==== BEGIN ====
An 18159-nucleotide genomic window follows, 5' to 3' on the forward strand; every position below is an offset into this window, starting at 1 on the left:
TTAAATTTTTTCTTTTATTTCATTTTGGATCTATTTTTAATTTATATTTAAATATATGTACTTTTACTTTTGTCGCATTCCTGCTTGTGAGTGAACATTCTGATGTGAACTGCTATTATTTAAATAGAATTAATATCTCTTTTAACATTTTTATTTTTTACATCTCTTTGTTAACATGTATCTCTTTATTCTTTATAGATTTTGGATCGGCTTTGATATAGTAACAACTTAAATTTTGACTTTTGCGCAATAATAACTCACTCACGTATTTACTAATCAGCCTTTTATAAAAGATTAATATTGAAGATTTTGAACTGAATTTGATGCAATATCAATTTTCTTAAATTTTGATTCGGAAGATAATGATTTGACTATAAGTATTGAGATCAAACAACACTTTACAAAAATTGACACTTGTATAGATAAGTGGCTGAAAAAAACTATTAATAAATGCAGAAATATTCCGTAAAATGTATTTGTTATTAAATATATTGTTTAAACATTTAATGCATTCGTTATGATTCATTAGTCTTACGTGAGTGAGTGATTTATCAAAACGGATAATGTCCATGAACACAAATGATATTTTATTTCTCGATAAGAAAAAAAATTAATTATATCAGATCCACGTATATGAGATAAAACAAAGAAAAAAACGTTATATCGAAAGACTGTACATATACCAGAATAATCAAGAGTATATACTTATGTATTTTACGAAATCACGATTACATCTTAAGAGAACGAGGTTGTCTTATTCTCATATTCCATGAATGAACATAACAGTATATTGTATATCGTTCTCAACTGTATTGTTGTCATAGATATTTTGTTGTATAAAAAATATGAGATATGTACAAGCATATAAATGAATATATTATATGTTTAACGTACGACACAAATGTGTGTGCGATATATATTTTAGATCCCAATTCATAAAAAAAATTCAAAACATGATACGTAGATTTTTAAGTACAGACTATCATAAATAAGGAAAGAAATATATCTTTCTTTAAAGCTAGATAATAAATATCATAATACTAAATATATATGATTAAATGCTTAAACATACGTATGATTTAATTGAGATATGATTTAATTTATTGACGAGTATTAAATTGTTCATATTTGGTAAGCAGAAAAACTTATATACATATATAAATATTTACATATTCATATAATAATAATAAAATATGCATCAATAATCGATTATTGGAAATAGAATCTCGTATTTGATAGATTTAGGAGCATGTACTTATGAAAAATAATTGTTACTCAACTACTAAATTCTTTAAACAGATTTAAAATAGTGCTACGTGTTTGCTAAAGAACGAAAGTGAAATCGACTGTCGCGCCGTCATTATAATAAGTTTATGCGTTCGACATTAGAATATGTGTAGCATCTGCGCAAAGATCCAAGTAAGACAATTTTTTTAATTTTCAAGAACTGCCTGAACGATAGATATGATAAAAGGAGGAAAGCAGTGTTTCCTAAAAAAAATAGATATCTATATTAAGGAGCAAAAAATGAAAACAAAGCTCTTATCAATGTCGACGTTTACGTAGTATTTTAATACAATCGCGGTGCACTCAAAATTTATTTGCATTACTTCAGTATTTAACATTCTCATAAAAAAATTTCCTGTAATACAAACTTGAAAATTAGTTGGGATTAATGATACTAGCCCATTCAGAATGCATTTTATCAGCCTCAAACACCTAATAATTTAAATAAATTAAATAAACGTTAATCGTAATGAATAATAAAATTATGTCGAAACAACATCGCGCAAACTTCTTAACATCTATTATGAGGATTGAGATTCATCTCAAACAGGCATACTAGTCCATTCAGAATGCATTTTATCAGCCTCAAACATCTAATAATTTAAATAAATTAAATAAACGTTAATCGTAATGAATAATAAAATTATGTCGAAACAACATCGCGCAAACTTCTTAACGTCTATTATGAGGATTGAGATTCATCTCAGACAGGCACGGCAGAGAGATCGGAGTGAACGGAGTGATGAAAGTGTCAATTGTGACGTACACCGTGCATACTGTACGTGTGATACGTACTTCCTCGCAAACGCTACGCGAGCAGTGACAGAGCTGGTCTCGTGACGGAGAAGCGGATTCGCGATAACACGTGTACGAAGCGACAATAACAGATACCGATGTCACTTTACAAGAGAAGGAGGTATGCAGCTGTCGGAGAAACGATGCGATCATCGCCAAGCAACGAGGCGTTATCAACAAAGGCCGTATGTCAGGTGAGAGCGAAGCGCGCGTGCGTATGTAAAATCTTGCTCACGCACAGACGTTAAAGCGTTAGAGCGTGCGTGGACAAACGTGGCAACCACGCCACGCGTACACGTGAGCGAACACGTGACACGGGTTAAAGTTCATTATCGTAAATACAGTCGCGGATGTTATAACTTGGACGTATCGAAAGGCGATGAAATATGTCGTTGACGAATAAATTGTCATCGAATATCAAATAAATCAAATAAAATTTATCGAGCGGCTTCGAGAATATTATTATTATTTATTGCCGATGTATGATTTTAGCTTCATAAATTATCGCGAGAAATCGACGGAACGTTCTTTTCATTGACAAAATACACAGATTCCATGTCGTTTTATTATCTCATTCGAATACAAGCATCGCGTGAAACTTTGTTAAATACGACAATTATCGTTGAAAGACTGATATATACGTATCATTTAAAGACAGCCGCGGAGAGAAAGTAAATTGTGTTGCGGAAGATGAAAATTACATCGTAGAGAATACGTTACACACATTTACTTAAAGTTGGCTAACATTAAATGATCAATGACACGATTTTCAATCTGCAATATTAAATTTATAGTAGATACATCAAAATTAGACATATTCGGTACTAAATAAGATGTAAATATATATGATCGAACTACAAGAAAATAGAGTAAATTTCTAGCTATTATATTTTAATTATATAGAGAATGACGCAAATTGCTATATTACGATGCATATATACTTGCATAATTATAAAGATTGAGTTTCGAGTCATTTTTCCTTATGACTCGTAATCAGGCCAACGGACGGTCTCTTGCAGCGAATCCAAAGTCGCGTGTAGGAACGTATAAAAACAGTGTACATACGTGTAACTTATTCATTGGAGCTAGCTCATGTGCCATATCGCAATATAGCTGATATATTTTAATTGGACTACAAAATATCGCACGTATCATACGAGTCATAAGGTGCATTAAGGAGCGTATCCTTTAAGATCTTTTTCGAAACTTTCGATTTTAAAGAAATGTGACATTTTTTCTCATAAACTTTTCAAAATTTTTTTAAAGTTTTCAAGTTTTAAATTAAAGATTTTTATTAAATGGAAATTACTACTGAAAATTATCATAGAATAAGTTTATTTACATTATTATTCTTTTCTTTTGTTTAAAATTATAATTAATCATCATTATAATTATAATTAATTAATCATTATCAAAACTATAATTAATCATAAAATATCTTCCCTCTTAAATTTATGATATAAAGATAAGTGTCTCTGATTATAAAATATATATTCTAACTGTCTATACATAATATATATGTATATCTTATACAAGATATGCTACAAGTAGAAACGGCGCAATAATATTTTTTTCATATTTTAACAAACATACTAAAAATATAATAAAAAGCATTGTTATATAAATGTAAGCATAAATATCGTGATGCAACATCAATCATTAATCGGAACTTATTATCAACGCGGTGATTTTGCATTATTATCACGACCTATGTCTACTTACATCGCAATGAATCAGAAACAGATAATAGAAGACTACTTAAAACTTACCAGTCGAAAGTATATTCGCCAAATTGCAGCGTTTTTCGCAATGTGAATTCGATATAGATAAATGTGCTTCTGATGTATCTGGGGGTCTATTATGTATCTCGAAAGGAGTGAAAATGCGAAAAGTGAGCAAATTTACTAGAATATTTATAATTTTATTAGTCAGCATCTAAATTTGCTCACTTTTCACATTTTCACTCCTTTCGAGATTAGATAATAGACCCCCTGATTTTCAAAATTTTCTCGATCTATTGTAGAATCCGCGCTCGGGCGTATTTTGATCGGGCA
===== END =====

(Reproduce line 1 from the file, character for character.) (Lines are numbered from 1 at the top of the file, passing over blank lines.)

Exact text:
An 18159-nucleotide genomic window follows, 5' to 3' on the forward strand; every position below is an offset into this window, starting at 1 on the left: